To qualify as a candidate for LASIK, you must:
If you are a candidate, the chances of success will be excellent. If you are not a candidate, your eye doctor will explain the reasons and potentially suggest a different vision correction procedure that better suits your eyes.
Are You A Good Candidate for LASIK?
Take our LASIK Self-Test and find out!
Are There Alternatives to LASIK?
PRK (Photorefractive Keratectomy) is a refractive eye surgery technique similar to LASIK surgery. Both procedures use the excimer laser to reshape the cornea in order to change its ability to focus light on the retina.
The primary difference between PRK eye surgery and LASIK is that with PRK, the excimer laser carefully sculpts the outer layer of the cornea to create an optimal surface for the eye’s lens, while LASIK surgery involves the creation of a corneal flap.
Those who have been told their corneas are too thin for LASIK may consider PRK eye surgery a LASIK alternative and a viable option for vision correction. Visual acuity results are generally the same between PRK eye surgery and LASIK, but the healing and recovery time is significantly longer with PRK eye surgery. Because there are many factors to take into consideration when choosing between PRK eye surgery and LASIK, it’s important to discuss everything with your eye surgeon. Your eye doctor at Palmer Eye Center will help determine which procedure will be best for you and accomplish your vision goals.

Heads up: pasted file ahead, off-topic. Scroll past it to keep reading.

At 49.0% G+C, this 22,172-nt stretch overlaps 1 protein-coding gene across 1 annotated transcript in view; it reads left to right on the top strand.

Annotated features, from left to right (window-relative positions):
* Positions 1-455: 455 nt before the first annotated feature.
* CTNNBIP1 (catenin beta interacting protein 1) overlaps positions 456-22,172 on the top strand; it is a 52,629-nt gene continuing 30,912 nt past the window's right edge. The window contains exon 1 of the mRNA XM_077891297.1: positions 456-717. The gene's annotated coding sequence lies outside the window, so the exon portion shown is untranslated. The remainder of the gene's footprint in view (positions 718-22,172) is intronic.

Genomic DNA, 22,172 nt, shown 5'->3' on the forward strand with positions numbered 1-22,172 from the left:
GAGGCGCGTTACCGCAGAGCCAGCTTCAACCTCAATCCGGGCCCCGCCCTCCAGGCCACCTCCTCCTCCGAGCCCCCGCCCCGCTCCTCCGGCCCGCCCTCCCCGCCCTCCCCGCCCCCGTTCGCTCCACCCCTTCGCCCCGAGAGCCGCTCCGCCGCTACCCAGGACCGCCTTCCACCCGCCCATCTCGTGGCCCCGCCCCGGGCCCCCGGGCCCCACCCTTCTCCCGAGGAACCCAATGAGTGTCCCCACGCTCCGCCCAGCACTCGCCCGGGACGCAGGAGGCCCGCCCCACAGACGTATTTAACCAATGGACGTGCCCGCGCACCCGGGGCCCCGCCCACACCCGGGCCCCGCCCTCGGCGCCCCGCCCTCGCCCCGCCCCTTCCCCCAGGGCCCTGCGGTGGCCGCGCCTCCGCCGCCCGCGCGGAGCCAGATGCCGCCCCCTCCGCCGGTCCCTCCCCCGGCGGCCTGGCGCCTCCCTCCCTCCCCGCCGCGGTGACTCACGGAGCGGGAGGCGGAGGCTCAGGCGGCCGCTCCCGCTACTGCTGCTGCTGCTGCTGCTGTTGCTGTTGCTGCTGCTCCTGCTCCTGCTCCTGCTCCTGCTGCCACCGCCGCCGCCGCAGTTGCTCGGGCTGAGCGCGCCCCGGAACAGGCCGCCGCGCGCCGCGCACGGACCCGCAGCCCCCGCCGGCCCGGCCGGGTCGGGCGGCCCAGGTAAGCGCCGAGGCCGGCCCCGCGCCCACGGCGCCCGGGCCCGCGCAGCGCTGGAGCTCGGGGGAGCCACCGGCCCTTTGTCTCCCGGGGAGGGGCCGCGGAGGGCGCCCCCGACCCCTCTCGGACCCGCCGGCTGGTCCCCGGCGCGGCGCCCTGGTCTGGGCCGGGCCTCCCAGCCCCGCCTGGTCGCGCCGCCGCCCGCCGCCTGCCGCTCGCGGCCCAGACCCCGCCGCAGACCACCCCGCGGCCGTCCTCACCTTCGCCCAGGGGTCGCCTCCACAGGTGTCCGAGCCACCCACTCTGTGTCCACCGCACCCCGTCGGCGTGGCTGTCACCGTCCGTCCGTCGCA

Are you interested in determining whether or not you may be a candidate for LASIK? Schedule LASIK consultation at Palmer Eye Center in Tallahassee, FL, today!